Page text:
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Serzh Sargsyan speaks about April War after two years of silence 

21 August 2020
Serzh Sargsyan. Screenshot of official live stream.

As the release of the conclusions of a formal inquiry into the 2016 April War in Nagorno-Karabakh loom, Armenia’s former president, Serzh Sargsyan, broke his years-long silence to give his side of the story in a press conference

Sargsyan gave the press conference on 19 August.

The Special Committee on the Inquiry into the April War, which had organised the questioning,  was tasked to investigate any possible shortcomings which may have occurred during the four days of clashes in 2016. 

Headed by Andranik Kocharyan, an MP from the ruling My Step coalition,  the 11-member Special Committee started its investigation on 4 June 2019 and in the past year has collected hundreds of hours of video recordings and thousands of pages of testimonies.

It concluded its work on 4 June 2020, and has promised to release its findings soon. 

According to Kocharyan, the Special Committee aimed to understand if the country’s defence system was ready to prevent military action before the April War and if the Armed Forces were appropriately deployed. 

The Committee’s report will detail the causes and consequences of the conflict as well as look into claims that the Armenian military was negligent during the conflict, including allegations that soldiers ‘were left alone in their barracks’ without commanders, that there was a lack of fuel and arms, and that there were severe lapses in military intelligence.  

Kocharyan has also stated that the report might serve as a basis for other bodies to launch investigations including those that may result in criminal prosecution. However, he did not specify which bodies and what or who can be potentially investigated.  

In his own defence

Sargsyan had announced that he would hold a press conference after being questioned by the Committee on 16 April 2020.  He promised to address all claims and stated that the Committee had been created based ‘on political considerations’ and that its members have repeatedly ‘expressed biased and incorrect opinions on the April War’. 

During the press conference, he read a statement he had given on 16 April 2020 during a closed-door hearing with parliament members which was organised by the Special Committee.

In his remarks, he stated that Armenia had won the April War. ‘Is there anybody who doubts the victory of the Armenian side during the 4-day war and can expertly prove that Azerbaijan won while losing most of its elite units?’ Sargsyan asked.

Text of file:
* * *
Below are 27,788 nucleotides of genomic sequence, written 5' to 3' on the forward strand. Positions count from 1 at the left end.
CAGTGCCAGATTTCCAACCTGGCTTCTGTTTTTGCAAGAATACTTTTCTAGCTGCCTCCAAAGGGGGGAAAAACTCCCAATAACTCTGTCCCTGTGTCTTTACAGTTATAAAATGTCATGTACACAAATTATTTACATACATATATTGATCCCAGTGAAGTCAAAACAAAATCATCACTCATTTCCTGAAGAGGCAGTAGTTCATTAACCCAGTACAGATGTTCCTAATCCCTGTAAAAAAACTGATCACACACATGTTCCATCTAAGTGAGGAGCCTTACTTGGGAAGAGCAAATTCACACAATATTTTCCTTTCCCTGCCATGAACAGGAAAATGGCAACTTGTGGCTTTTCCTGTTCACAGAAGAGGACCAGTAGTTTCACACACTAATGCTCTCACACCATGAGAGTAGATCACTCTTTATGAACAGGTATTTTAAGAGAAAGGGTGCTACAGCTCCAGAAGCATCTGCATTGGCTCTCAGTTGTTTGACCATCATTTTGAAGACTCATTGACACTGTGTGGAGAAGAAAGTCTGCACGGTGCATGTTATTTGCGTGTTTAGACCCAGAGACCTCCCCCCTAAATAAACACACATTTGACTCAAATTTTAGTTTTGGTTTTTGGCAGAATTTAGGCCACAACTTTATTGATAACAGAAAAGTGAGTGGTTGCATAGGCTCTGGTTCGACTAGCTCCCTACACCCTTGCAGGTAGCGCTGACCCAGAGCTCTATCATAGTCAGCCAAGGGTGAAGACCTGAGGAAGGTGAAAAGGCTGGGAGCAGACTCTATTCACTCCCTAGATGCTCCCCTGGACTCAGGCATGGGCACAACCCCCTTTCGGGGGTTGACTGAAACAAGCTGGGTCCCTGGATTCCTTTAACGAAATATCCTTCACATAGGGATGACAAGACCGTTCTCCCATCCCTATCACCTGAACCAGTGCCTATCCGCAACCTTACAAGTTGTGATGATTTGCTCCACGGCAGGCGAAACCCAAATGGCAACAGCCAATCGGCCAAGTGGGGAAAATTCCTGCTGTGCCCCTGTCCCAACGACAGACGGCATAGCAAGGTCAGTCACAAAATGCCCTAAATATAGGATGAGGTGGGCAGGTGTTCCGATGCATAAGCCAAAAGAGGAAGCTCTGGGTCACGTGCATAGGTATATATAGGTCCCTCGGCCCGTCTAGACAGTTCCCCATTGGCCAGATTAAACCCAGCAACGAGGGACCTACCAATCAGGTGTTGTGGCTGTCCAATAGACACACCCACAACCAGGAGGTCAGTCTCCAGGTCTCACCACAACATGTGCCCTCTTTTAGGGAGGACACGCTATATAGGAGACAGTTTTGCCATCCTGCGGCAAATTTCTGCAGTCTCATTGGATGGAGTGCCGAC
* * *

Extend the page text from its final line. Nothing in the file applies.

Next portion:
According to Sargsyan, ‘despite some minor shortcomings, almost all military, political, state and civilian parties did their best during the hostilities’. 

Additionally, he tried to refute claims that Armenian forces lacked armaments during the fighting. ‘Yes, we’ve had issues with obtaining certain modern weaponry’, he said. ‘But that was not an obstacle for our victory.’

Nor had there been a lack of fuel, he added, stating that the country had a large amount of diesel fuel in reserve until his resignation in 2018.  

The former President also decried alleged misinformation being circulated by the media about the amount of territory Armenian forces lost to Azerbaijan during the conflict — though he was not specific about which media, nor the numbers in question.

 ‘I can assure you that once the committee has finished its investigation and published numbers, I will address this issue,’ he said. Sargsyan has previously claimed that Armenian forces lost 800 hectares to Azerbaijan during the conflict, meanwhile Azerbaijani authorities claim that number is 2000 hectares.

Of the few faults he did admit to, the greatest was that of the failure of military intelligence under his watch. ‘We didn’t know that Azerbaijan was preparing for a large-scale military offensive,’ Sargsyan said. ‘In this regard, our intelligence failed; there’s no doubt about it.’

Geopolitics

During the press conference, Sargsyan was asked if Russia had provoked the April War, or was perhaps aware of an Azerbaijani offensive. He firmly denied the claims, calling Russia Armenia’s ‘military-strategic partner’. 

‘Up until April 2018, Russia had provided Armenia with over 50,000 tonnes of military-technical assistance for free,’ Sargsyan said. ‘And this does not include the Iskander and Tochka missile systems and $100 million worth of weapons.’

Such claims, he said, are tantamount to accusing the country’s ‘military and strategic partner’ of  ‘betrayal’. 

Sargsyan claimed that the reason for the April War was Azerbaijan’s desire to ‘change’ the direction of the negotiations over the Nagorno-Karabakh conflict so they would be ‘based on an agenda that favoured them’. 

He also claimed that Azerbaijan aimed to show that there was a ‘military solution’ to the dispute and that Armenia’s victory in the April War was due to the fact that Azerbaijan failed to accomplish this goal.  

Sargsyan also denied claims that he had agreed to concede land in Moscow before the war. ‘I have never made arrangements that would harm our people or be a danger to our homeland’, he said. 

 For ease of reading, we choose not to use qualifiers such as ‘de facto’, ‘unrecognised’, or ‘partially recognised’ when discussing institutions or political positions within Abkhazia, Nagorno-Karabakh, and South Ossetia. This does not imply a position on their status.

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